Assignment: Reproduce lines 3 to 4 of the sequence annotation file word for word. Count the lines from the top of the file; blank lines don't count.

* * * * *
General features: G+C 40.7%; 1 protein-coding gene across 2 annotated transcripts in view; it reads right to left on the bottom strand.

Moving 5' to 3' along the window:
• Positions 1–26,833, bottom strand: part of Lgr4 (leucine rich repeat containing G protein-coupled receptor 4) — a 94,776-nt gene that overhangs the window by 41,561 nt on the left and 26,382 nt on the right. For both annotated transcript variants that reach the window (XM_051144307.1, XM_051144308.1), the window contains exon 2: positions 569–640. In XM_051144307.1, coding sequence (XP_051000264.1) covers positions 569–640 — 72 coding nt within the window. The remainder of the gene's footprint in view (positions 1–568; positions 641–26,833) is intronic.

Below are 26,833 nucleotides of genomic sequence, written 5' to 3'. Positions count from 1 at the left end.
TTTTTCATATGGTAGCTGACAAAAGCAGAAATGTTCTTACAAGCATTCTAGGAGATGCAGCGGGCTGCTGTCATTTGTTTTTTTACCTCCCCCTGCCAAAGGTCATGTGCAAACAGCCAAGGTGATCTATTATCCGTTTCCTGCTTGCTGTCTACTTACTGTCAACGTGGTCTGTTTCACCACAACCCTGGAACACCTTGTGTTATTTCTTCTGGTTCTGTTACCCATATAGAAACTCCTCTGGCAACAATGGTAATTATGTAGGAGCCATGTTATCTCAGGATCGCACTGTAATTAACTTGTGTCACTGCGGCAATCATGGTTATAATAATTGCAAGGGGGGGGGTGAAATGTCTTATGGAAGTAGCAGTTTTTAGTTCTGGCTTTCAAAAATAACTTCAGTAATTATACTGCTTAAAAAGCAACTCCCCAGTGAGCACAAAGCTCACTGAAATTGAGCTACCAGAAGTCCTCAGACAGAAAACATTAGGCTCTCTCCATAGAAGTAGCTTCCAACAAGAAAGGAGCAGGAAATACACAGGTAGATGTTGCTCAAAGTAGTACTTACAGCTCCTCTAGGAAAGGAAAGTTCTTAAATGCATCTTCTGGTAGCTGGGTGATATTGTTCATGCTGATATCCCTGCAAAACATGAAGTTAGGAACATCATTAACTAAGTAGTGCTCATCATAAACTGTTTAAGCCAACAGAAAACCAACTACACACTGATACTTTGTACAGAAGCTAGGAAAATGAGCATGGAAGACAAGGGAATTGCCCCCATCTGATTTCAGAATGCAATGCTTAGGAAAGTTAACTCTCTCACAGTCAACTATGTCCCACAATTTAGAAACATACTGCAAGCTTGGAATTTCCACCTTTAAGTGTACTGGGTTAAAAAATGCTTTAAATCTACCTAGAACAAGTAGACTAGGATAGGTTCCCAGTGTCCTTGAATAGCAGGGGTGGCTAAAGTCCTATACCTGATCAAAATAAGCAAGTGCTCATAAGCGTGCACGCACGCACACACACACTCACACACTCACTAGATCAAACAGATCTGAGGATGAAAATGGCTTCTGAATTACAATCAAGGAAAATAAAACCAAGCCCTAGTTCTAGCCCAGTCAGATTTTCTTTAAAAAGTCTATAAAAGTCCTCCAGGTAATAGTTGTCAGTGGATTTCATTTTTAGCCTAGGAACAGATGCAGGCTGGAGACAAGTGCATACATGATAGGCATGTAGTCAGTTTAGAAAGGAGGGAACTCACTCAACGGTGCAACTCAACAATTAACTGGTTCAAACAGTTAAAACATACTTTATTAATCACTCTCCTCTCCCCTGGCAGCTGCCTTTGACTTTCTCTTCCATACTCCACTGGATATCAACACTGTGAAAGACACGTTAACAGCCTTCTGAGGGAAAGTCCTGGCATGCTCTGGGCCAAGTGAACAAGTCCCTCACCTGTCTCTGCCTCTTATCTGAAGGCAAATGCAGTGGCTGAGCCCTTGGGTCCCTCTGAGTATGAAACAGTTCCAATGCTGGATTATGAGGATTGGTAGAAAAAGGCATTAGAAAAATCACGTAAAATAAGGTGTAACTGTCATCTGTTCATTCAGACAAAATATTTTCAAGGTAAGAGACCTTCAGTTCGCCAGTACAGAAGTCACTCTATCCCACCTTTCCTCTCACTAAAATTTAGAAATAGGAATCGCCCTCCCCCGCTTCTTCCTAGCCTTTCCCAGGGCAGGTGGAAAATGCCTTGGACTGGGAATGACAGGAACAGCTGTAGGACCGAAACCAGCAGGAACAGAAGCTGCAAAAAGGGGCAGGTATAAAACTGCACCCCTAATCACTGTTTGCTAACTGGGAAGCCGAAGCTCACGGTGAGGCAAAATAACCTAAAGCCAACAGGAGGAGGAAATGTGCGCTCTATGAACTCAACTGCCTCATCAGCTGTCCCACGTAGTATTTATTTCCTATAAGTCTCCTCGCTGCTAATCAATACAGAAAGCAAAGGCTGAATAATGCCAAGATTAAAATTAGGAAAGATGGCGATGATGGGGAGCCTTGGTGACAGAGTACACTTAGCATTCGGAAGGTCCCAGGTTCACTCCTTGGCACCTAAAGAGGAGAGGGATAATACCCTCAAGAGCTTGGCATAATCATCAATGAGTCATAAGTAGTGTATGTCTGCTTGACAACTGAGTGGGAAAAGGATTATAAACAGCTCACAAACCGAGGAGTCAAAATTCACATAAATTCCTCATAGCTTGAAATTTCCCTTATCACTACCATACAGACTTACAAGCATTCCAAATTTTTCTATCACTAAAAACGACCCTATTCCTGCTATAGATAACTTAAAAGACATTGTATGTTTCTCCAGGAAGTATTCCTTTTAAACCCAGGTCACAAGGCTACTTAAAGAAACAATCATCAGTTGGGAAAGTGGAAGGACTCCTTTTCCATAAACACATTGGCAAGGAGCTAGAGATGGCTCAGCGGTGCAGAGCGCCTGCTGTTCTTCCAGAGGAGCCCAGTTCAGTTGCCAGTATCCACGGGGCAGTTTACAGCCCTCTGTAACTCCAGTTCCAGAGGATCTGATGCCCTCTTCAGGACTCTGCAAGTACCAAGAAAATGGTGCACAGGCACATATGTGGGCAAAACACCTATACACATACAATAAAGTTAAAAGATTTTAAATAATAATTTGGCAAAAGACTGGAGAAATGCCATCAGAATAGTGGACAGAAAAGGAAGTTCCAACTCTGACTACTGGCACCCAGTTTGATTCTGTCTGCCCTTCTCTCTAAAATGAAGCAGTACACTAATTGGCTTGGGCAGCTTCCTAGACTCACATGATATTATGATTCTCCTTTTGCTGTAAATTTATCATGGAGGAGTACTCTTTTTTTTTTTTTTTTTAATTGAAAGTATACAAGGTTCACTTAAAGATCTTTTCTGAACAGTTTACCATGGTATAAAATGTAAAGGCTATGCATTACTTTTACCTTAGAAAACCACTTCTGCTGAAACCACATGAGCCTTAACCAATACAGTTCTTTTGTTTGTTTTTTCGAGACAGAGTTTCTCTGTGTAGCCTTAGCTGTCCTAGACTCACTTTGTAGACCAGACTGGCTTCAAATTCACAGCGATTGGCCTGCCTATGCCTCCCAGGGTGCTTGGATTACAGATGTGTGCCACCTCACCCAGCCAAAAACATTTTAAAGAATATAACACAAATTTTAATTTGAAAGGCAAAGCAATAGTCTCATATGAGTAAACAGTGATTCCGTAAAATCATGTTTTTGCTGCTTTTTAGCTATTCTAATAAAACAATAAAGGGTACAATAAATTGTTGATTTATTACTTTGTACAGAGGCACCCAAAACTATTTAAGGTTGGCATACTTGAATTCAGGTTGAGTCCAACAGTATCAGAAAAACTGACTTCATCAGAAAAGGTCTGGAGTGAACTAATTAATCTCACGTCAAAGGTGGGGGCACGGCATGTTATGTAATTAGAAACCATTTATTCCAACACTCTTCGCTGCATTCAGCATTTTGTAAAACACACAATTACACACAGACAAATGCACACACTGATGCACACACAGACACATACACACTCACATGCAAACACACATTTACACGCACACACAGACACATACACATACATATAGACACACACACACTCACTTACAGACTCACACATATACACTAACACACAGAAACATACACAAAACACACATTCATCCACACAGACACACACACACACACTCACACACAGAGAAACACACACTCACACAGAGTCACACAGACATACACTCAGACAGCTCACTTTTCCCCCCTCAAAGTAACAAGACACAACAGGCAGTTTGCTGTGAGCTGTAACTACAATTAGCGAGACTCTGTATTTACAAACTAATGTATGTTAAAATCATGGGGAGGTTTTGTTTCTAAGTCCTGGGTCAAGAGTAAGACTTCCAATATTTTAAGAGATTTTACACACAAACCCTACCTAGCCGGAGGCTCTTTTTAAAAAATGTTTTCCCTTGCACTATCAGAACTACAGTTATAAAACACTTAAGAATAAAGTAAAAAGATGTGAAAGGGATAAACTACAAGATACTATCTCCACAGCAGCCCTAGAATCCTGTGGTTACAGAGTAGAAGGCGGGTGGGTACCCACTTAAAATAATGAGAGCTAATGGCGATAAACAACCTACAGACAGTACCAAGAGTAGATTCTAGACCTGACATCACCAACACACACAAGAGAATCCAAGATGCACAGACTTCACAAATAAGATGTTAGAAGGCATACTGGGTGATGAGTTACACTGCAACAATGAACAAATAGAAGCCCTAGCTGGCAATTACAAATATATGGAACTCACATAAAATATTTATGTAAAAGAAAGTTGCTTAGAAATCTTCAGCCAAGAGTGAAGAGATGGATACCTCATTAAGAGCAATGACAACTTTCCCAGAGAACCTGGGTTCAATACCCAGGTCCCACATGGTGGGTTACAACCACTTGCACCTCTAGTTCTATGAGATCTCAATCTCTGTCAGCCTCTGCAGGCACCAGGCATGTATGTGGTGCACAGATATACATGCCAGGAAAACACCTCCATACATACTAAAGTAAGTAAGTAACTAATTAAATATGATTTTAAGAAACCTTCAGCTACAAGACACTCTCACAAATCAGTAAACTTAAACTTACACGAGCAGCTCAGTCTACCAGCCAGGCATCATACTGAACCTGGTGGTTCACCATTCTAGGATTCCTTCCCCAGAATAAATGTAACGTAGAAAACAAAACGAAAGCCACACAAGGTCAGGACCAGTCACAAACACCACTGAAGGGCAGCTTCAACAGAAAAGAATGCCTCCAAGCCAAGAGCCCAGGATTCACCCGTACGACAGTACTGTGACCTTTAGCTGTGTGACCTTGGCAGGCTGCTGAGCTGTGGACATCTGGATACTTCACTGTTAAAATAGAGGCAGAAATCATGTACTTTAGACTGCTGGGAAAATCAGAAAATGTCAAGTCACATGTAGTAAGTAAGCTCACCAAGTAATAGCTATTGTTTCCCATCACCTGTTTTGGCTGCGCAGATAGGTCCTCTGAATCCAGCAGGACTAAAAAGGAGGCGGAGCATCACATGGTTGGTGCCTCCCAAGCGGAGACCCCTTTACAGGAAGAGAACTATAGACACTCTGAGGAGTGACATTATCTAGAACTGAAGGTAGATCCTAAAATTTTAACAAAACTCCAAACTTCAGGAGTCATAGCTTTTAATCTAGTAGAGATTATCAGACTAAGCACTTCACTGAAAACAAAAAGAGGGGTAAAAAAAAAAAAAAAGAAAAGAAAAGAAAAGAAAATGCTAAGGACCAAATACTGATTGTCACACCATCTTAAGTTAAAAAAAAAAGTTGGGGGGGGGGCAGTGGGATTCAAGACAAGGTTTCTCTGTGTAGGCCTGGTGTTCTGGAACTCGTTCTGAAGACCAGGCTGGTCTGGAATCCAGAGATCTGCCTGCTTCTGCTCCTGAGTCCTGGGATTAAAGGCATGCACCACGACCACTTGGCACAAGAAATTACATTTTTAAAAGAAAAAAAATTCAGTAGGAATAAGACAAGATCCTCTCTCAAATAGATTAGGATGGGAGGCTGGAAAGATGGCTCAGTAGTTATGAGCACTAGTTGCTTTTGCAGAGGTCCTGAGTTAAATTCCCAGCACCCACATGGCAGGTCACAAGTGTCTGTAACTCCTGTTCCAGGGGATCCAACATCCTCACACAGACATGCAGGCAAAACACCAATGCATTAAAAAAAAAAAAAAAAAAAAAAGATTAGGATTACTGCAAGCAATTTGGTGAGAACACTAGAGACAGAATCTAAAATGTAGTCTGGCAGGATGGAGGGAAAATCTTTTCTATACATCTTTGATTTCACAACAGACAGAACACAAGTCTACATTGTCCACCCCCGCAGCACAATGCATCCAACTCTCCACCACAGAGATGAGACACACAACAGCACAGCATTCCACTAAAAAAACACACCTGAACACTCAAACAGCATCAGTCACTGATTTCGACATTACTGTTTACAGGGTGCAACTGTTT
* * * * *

• Positions 1–26,833, bottom strand: part of Lgr4 (leucine rich repeat containing G protein-coupled receptor 4) — a 94,776-nt gene that overhangs the window by 41,561 nt on the left and 26,382 nt on the right. For both annotated transcript variants that reach the window (XM_051144307.1, XM_051144308.1), the window contains exon 2: positions 569–640. In XM_051144307.1, coding sequence (XP_051000264.1) covers positions 569–640 — 72 coding nt within the window. The remainder of the gene's footprint in view (positions 1–568; positions 641–26,833) is intronic.

Below are 26,833 nucleotides of genomic sequence, written 5' to 3'. Positions count from 1 at the left end.